Shoppers in Wisconsin have until Sunday to buy certain items tax-free, especially certain back-to-school necessities.
Gov. Scott Walker promoted the five-day tax holiday as a way to stimulate consumer spending, while giving back a $122 million state surplus.
Some are skeptics to the plan, however. The Wisconsin Policy Forum has been critical of the tax holiday, since it was proposed two years ago.
David Callender, communications director at the Forum, says the event could actually discourage some people from buying now.
“This particular sales tax holiday is so narrowly drawn, folks may decide, ‘Well it’s not worth actually waiting for the weekend, and I’m going to buy a more expensive computer,’ than what’s going to be targeted,” he said.
In that particular example, Callender talks of the stipulation that a computer cost under $750 and be for personal use.
It’s just one part of what Callender means by ‘narrow scope.’ Listed at the bottom of the story are the stipulations for the tax holiday, that Democrats have called an election-year gimmick.
The Department of Revenue estimates that the tax holiday will save consumers — and cost the state treasury — almost $15 million. This, after 558,415 claimed a $100-per-child tax credit as the other half of the surplus giveaway.
Most taxpayers like the idea and, depending on which side you’re on, politicians either like it or hate it.
Based on the history of these tax holidays, however, Callender said the state would be better served saving the money.
He cites two past occasions, since the 1970s, when the state gave away surpluses through rebates, only to see the move backfire and Wisconsin didn’t have enough money in reserve to pay for its programs.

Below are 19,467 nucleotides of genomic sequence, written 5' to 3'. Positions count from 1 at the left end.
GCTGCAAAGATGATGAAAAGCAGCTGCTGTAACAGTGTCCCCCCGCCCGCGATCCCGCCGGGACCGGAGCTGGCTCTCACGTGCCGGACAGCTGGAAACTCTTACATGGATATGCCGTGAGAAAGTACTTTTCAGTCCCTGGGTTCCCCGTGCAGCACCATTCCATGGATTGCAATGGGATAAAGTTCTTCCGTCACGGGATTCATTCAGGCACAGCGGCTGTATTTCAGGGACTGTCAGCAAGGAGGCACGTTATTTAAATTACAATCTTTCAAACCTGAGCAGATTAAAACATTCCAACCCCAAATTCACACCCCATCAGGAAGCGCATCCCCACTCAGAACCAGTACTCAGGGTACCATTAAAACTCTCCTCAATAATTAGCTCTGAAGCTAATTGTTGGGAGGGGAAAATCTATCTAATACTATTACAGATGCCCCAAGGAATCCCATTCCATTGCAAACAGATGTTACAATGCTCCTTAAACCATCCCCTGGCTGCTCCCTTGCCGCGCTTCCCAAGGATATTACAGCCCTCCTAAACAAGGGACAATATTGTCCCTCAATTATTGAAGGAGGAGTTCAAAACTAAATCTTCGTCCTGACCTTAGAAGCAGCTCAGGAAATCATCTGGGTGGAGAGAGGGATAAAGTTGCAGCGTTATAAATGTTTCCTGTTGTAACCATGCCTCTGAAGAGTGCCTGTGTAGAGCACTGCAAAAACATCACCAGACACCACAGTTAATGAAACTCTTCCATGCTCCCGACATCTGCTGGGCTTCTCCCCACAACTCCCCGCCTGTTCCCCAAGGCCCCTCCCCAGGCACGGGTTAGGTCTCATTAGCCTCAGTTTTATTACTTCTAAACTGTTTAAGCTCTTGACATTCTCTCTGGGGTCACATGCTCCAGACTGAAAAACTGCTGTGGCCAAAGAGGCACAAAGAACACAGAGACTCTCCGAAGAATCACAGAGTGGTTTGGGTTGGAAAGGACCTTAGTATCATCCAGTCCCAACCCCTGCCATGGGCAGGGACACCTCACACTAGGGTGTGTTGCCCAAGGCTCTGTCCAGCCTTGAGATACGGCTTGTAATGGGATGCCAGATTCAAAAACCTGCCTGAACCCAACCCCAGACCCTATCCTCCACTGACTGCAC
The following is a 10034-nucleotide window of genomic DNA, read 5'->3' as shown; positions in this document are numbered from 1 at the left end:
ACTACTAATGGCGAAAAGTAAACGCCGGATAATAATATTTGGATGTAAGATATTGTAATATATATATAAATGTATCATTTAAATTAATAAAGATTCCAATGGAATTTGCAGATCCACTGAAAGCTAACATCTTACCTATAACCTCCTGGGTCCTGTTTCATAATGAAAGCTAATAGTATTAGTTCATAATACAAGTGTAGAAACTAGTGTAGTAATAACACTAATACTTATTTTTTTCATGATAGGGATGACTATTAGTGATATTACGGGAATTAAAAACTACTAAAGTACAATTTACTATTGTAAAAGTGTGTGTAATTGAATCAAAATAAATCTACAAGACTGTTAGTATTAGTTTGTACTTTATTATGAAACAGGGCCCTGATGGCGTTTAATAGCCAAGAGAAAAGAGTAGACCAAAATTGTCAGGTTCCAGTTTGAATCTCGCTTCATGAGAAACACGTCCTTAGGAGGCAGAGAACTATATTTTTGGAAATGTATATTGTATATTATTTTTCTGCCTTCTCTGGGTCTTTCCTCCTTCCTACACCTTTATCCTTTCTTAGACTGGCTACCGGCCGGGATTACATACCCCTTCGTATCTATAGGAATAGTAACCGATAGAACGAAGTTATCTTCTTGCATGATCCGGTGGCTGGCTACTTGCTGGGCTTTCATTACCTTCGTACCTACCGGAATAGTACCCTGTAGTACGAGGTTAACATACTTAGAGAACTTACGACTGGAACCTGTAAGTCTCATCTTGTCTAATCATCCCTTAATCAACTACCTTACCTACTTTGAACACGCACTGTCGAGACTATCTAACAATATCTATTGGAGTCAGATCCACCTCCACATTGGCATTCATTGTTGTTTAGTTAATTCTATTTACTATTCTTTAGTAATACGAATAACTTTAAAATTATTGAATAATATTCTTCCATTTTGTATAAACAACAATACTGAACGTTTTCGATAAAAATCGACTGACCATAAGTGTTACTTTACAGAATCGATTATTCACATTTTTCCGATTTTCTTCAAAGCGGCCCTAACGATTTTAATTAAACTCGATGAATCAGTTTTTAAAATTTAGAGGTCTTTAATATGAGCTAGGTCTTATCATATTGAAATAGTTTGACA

“We’ve had sort of a history of refunding taxes or giving taxes back, and then not necessarily having the reserves on hand that are needed when the economy takes a dive,” Callender said.
One of those, about 40 years ago, seemed like a good idea at the time.
“Shortly after the government gave that money back to taxpayers,” Callender said, “there was an economic downturn and there were signfincialt budget shortfalls that resulted in some fairly significant budget reductions.”
Callender says the state would be smart to keep some surplus cash but also that the five-day holiday is so narrow in scope, many shoppers may just decide to wait until later to buy the big items they want.
He said only 11 states have less money on reserve than Wisconsin does.
No sales tax will be charged on these items:
- Clothing priced up to $75 per item.
- Computers, purchased for personal use, priced at up to $750 per item.
- School computer supplies, purchased for personal use, priced at up to $250 per item.
- School supplies priced at up to $75 per item.
Sales tax will still be charged for these items:
- Clothing accessories or equipment.
- Protective equipment.
- School art supplies.
- School instructional materials.
- Sport or recreational equipment.